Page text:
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Managed ETFs – Beware of Managed ETFs



You may have caught the recent article in The Wall Street Journal that sang the praises of “managed” exchange-traded funds (ETFs). But don’t be fooled. These “new” financial products are really just old-fashioned mutual funds disguised as ETFs.

You see, the mutual fund boys have been hemorrhaging cash, as the ETF market has exploded in popularity. ETFs have just a fraction of the cost of a mutual fund and are infinitely more flexible. You can sell an ETF short, and you can also buy or sell options against it. Additionally, ETFs have immediate liquidity and utter transparency.

In other words, an ETF is truly the perfect investment vehicle.

As such, the guys running the “evil empire” back in mutual fund land are mad as all get out and want to get their cut of the action. So, their brilliant solution is to create “stock-picking” ETFs that are managed by their fund managers.

A group out of San Francisco is introducing “actively managed” financial, large-cap technology and growth ETFs, although a few other groups have also made the foray into what I call this “Frankenstein ETF” market over the past year.

This is such a bad idea on so many levels that I don’t know where to begin, although the guys over at summed it up nicely when they wrote, “If football is a game of inches, investing is a game of basis points, and a manager’s ability to execute trades at a favorable price may be just as important as his ability to pick stocks.”

Why You Should Stay Away From ‘Stock-Picking ETFs’

OK, let’s first take a look at costs. A typical ETF has a management fee of about 0.25%; some are a little more, and some are a little less. These new mutual fund “Frankenstein ETFs” will have fees that range from 0.79% to 1.5%!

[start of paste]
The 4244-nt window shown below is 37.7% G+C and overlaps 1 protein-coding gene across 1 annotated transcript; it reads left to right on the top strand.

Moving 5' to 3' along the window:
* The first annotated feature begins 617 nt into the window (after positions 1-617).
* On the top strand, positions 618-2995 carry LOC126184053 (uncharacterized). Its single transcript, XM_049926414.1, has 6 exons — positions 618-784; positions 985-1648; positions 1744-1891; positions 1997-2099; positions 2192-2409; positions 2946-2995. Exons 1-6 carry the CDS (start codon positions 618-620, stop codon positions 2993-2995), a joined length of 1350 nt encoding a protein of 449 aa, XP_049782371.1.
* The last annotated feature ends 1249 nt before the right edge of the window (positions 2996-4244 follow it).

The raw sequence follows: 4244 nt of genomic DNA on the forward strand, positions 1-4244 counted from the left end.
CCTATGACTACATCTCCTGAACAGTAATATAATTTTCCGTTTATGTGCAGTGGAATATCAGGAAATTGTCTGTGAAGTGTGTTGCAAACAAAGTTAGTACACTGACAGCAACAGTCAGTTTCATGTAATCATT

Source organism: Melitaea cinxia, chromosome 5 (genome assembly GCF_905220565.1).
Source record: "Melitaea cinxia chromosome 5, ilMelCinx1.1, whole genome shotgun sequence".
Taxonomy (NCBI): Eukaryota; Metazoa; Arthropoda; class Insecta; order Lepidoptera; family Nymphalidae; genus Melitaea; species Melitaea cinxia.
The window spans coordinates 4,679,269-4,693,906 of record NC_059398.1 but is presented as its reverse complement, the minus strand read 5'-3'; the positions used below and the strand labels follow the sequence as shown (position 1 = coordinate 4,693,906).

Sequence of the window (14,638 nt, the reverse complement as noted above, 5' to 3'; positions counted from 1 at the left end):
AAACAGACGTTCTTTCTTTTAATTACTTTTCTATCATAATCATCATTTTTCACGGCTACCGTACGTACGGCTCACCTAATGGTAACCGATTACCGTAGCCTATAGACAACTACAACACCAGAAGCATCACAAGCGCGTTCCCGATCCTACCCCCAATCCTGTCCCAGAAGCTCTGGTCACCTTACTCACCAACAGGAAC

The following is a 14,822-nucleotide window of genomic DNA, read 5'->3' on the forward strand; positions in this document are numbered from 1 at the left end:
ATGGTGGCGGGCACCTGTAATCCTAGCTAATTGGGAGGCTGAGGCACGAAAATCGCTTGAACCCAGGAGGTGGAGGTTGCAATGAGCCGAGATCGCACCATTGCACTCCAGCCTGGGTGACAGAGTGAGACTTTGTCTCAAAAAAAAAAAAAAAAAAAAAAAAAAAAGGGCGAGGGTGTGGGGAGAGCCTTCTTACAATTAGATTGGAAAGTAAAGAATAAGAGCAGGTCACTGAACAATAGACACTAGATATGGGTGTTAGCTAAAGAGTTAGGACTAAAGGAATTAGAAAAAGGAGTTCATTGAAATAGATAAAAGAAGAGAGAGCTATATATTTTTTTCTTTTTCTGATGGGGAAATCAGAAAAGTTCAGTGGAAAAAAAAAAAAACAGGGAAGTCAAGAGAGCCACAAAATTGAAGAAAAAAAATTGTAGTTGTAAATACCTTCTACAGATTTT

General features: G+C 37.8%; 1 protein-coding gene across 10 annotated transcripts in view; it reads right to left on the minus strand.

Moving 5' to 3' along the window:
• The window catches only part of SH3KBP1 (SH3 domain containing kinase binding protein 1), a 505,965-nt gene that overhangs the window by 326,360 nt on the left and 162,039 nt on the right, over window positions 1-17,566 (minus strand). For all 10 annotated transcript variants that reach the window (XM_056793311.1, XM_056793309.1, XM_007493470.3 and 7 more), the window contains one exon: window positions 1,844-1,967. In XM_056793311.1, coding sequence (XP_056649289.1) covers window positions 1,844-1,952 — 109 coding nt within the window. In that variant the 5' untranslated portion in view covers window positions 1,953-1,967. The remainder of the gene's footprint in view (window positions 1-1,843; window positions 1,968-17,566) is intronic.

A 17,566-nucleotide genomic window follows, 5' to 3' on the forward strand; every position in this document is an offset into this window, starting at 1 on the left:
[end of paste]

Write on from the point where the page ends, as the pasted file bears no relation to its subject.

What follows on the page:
The effect of those fees over the life of a retirement portfolio is MASSIVE. Make no mistake — if you are paying an extra point a year on a $100,000 portfolio over 30 years, it adds up.

Chew on this for a minute: $100,000 compounding at 11% for 30 years gives you $2,289,229.66.

But if you get clipped for an extra point a year in fees after 30 years, that number gets knocked all the way down to $1,744,940.23. That’s over a half-million-dollar hit!



Now imagine your account multiplied a several million. Are you starting to see why these mutual fund guys are licking their lips as they look at your portfolios?

As far as these guys are concerned, your account is just another sheep waiting to get sheared.

Why ETFs are so Great

 It’s the uniform nature of ETFs that makes them so valuable. There is no discretion involved. If you want exposure to steel stocks, Internet stocks or oil producers, you can get it in a heartbeat in an ETF.

The majority of institutions buy and sell stocks by sectors, not on a one-by-one basis. Sector-specific ETFs give us the ability to ride the coattails of that massive institutional buying.

Imagine a slice of pie — sector-based investing would be the fattest side of the slice, whereas individual stock-picking would be the thinnest point of the slice.

The odds of making money in a stock go up dramatically if you are in the right sector. The odds of you making money go up even more if you own a basket of stocks in the right sector, rather than just one stock in the right sector. Studies have been written claiming that fully 68% of what goes into finding a winning stock is related to the sector it’s in, and whether this sector is in favor or out of favor.

My own experience has borne that out to be true. Sector investing is the absolute easiest way to invest, and sector-based ETFs are the most-efficient vehicle to use if you want to play sectors instead of stocks. Stock-picking ETFs remove the statistical edge that sector-based, non-discretionary ETFs provide.

A quick look will show you that the vast majority of money managers can’t even beat the S&P 500 (SPX)! Why the heck would we want them running a discretionary-based ETF? The short answer is, we don’t!

By buying a “Frankenstein ETF,” you give up every edge, every advantage that a well-diversified sector ETF provides.

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